The requirement of showing the prices in two currencies arises from the regulation of the Ministry of Economic Affairs and Communications. Showing euro prices next to the prices in kroons gives essential information both to the consumers and traders by helping them to prepare for and get used to the settlement in euro money, which will enter into force on 1 January. Showing the euro prices is as important as calculating them correctly – by taking into account the official exchange rate of the Bank of Estonia and the right rounding off rule (i.e. the price is rounded off with the accuracy of one cent up to the third digit after coma).
General Manager of the Consumer Protection Board, Andres Sooniste says, “The Consumer Protection Board disapproves of the attitude of some companies, which questions the consumer rights to see euro prices (with the right exchange rate) next to the prices in kroons. Any kind of deviation from the right exchange rate is ignoring the obligatory regulation. Only the consumer has the right to decide whether the euro price and its correct presentation is necessary for him/ her.”
Showing the euro exchange rate smaller is just a marketing trick as until 31 December 2010, the only legal currency in Estonia is kroon. If for some reason selling is also performed in euros, the entrepreneur should explain it to the customer why in this case the price offered by him in kroons is higher than the euro price.
By today, the Consumer Protection Board has inspected meeting the requirement of showing the prices in two currencies during three months. If during the first month, the percentage of violations was 47, then after three months the number of violations has decreased and is now 28%. Thus, we can speak of the gradual improvement of the situation.
Showing the euro prices next to the prices in kroons was inspected 1196 times in September, in case of 35 times, the inspection was carried out by Tallinn City Government. Companies with the problems of violation were discovered in 372 cases (28%). It appeared that the most common type of violation is still partial or complete absence of the euro price – in 158 times. In September, there was the same amount of those who had made a mistake in using the rounding off rule. The wrong currency exchange had been used in 56 cases.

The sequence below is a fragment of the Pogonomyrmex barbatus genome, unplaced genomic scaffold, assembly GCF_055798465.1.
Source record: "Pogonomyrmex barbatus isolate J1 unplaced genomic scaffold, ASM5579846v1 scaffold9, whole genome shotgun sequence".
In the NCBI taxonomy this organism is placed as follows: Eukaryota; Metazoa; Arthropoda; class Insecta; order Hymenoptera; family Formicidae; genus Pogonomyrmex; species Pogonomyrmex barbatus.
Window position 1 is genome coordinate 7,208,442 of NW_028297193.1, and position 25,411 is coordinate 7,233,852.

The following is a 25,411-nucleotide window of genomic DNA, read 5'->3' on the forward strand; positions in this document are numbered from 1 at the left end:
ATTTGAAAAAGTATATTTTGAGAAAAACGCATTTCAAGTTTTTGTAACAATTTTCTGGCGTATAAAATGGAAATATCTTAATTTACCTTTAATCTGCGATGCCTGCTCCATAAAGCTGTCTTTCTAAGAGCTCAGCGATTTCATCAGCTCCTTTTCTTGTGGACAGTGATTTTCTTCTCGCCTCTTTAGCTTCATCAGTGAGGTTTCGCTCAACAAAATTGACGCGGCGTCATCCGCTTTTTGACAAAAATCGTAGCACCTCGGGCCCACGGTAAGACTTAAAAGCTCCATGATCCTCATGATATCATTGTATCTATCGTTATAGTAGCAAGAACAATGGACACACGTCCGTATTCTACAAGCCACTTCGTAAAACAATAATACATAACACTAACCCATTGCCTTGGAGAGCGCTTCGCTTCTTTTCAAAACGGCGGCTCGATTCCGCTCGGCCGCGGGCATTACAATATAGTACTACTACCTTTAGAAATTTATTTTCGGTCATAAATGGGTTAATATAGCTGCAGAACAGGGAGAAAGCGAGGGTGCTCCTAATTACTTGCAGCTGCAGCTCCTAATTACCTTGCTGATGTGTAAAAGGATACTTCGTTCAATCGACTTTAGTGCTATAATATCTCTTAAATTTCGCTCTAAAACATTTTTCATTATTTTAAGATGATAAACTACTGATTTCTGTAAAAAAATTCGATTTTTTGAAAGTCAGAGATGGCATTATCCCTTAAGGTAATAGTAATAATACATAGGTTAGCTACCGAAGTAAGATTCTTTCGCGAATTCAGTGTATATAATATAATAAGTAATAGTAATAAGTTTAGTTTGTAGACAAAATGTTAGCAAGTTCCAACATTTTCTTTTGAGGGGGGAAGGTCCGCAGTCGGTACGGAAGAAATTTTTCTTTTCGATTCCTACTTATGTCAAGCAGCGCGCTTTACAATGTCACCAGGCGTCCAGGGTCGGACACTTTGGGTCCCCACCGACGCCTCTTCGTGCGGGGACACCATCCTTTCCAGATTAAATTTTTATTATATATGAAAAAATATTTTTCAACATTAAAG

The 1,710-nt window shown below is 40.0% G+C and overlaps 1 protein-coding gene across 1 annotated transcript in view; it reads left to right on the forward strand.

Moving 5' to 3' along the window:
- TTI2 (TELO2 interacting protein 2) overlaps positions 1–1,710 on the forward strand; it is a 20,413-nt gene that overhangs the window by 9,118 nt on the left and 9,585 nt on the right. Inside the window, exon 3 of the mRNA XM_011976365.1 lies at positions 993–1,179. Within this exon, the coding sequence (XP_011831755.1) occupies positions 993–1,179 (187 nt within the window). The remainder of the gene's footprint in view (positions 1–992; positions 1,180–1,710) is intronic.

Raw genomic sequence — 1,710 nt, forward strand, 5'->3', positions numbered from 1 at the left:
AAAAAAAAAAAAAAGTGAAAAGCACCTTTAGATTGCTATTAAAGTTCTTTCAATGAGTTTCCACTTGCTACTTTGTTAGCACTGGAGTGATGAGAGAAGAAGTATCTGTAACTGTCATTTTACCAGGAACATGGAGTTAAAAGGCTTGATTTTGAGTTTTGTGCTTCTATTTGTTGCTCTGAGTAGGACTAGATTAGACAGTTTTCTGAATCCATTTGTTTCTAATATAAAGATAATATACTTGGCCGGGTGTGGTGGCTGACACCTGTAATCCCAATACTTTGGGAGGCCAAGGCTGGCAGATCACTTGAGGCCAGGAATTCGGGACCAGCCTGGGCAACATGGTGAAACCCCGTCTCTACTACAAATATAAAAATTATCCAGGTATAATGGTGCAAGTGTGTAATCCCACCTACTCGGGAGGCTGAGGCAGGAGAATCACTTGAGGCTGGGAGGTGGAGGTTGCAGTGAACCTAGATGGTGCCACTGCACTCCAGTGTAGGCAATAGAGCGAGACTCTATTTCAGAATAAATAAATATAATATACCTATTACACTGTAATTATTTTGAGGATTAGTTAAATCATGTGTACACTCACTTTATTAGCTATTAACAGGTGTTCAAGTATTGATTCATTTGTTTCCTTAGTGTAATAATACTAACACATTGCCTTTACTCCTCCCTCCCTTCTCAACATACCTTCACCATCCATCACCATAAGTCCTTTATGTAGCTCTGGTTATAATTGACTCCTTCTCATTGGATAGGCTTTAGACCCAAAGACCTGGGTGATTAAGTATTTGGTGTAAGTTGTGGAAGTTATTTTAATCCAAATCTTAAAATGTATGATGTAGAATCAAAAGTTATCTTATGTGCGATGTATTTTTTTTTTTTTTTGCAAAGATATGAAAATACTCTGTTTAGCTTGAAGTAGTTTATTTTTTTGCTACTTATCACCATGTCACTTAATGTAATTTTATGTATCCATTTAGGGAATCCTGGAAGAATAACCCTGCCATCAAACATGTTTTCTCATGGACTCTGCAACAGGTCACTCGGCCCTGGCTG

The above-mentioned number of inspections included 264 follow-up inspections, during which 25 violations were discovered (9%).108 fines were imposed due to violations in the total amount of 68,040 EEK.
During the whole period, the Board has inspected ca 2653 companies. As to violations, the greatest problem is not keeping to the rules of rounding off. The second place is occupied by the partial or complete absence of euro prices and the third is occupied by using the wrong currency exchange rate. Fines have been imposed in the amount of ca 122,100 EEK.
According to the work schedule and cooperation request achieved with the consumer organisations, agreements were concluded with 7 non-state consumer associations in August to perform the inspection of showing the prices in two currencies. During 13 - 19 September, members of the consumer associations inspected the shops and service and catering companies in the rural municipalities, they inspected whether the prices were shown in two currencies and if they were correct.
All together 604 companies were inspected by the members of the consumer associations in 8 counties and violations were discovered in 153 cases. The discovered errors in prices were insignificant and were not related to deliberate misleading action but had rather occurred due to inadequate knowledge of the rounding off rules or accidental minor errors. In conclusion, we can claim that small shops in the country as well as other cooperative shops are aware of the obligation to show the prices in two currencies and they precisely meet the requirements.
Consumer Protection Board
Head of Consumer Policy and Public Relations Department
+ 372 53 308 076